Autoethnographical Micro Reading Response 04—Adorno, Culture Industry
Adorno claims, “conformity has replaced consciousness” and “what might emerge as a point of resistance to the all-embracing unity of the system is immediately integrated and repressed” (Adorno and Bernstein, 1991, p 9) Perhaps Seven-of-Nine on Star Trek expressed Adorno’s sentiment more aptly—“Resistance is futile, you will be assimilated.” Yet artists resist culture’s capacity to absorb difference and render it into a repetitive sameness in preparation for mass consumption (Adorno, 1991, p 33, 101). Artists attempt to speak into the silence of sameness, automated convention compliance, which emerges as the white noise culture industries generate while transforming particularities into the general. But the “repetitiveness, the self sameness, and the ubiquity of modern mass culture tend to make for automatized reactions and to weaken the forces of individual resistance” (Adorno, 1991, p 161). Artists are not immune.
Hunger arises and compulsions for particular styles of garb and shelter impinge and I drift from a conscious stance of resisting the overwhelming power of capital consumption to that of a mindless consumer. A Zuilly ad emerges to the right of my Facebook status, I desirously click to acquire something I didn’t even know I wanted. Simultaneously, I mull over methods of resistance in my art practice. I fabricate non-archival non-reproducible work, jamming the capacity for exchange value. I combat acquiescing to market forces not on Facebook but via substance and scale of my art. I am driven to re-render urban and industrial detritus into seductive ephemeral affective art forms that become objects of desire but cannot be mechanically replicated nor transitioned into domestic décor.
Every exhibition has received critical reviews—Austin Statesman, Houston Chronicle and Press, even internationally—and viewers breach viewing protocols by fondling the work and with loud repetitive affective gasps and exclamations. I am regularly invited to fully funded art residencies. And, repeatedly have been offered shows by commercial galleries with the caveat—“We wont be able to sell your work, but we really want to show it.” The works scale, aroma and ephemeral qualities render its exchange value to nothing. I derive gratification from commercial venues willing to forego revenue generation and the disruption of art viewing norms.
Despite “success,” gallery stipends and critical reviews my fiscal capacities are seriously depleted from production of desirable but unmarketable art. It has been suggested that I make smaller less ephemeral work readily acquirable by the viewing public. The logic is that I sustain the un-commercially consumable if I also make the marketable. This semester I have begun implementing this advice. I trade my resistance for compliant consumption. I cannot stand outside of the forces of culture. I live under the influence. Daily I sense the illusion of my individuality, of the particular, and recognize myself as a part of the herd, whether shopping or producing the visually consumable. Creative, resistance, but nonetheless I am cog. My backpack is loaded down with a Mac Air, Ipad and Iphone. I buy both the bound book and the kindle because I “like” the sensual tactile pleasure of one and the searchability of the other. My closets are stuffed full.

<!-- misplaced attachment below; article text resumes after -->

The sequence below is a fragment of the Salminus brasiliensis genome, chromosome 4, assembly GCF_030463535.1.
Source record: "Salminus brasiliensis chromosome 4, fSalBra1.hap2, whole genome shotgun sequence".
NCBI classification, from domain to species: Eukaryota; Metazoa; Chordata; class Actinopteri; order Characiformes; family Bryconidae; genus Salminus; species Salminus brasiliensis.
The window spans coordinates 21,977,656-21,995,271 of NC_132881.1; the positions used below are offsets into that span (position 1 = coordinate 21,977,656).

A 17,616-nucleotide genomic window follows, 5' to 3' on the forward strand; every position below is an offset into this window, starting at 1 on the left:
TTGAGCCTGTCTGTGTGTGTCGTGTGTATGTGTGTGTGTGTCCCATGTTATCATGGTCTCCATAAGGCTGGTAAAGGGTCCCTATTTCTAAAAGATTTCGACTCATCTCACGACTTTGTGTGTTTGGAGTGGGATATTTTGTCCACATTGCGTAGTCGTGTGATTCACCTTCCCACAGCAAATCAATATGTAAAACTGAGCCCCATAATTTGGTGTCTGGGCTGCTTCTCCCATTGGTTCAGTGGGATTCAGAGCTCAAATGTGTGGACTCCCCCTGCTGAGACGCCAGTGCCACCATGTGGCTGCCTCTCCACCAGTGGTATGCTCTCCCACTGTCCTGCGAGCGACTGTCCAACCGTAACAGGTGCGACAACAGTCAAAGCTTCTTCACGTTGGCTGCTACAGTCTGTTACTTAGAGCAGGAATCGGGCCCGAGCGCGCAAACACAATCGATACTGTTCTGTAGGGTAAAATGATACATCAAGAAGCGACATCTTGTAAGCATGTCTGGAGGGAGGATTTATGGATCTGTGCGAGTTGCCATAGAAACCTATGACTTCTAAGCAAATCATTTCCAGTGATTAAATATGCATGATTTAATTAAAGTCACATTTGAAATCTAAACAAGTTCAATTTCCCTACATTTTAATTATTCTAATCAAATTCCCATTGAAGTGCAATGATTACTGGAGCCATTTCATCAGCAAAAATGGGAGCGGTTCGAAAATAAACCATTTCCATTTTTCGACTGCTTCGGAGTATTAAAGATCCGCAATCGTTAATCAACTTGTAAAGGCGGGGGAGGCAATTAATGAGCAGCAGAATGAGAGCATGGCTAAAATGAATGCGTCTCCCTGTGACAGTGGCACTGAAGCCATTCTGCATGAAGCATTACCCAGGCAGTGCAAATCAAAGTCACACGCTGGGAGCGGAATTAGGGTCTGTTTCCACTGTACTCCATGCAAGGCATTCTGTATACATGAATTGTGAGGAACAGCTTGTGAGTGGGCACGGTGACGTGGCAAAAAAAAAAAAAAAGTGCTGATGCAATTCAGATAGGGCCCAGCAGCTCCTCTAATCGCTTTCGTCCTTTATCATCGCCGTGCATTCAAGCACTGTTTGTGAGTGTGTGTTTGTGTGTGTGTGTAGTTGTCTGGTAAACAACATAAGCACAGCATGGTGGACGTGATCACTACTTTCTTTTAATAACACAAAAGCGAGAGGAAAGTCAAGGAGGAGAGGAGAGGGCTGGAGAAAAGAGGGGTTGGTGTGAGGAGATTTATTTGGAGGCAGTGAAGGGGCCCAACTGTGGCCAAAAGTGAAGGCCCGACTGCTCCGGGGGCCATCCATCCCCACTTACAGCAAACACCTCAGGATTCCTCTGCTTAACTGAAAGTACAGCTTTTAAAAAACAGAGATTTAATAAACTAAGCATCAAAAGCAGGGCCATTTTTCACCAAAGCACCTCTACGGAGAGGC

ANALYSIS: As artist, I resist; as American, I shop. Adorno gives my lived experiences a formal frame from which to view my compliance and counters to American capital culture. It is difficult to analyze because I am so embedded in the system. My creative resistance does not enact social change. It is more likely that it simply functions to temporarily titillate the public. The work is just another item that holds at bay an awareness of the viewer’s own coghood and lack of resistance. And I spend my own evenings compliantly shutting down my mind via Netflix binges, Facebooking and Amazon acquisitions. Crap, I don’t even really know for sure if we are still at war. I am “converted along” my “line of least resistance into the acquiescent purchaser” and “the particular moments” of my creative difference and resistance no longer can speak out of the silences of sameness (Adorno, 1991, p 32). I am the same; I am cog; I am consumer whore.
Adorno, T. W., & Bernstein, J. M. (1991). The culture industry: Selected essays on mass culture. London: Routledge.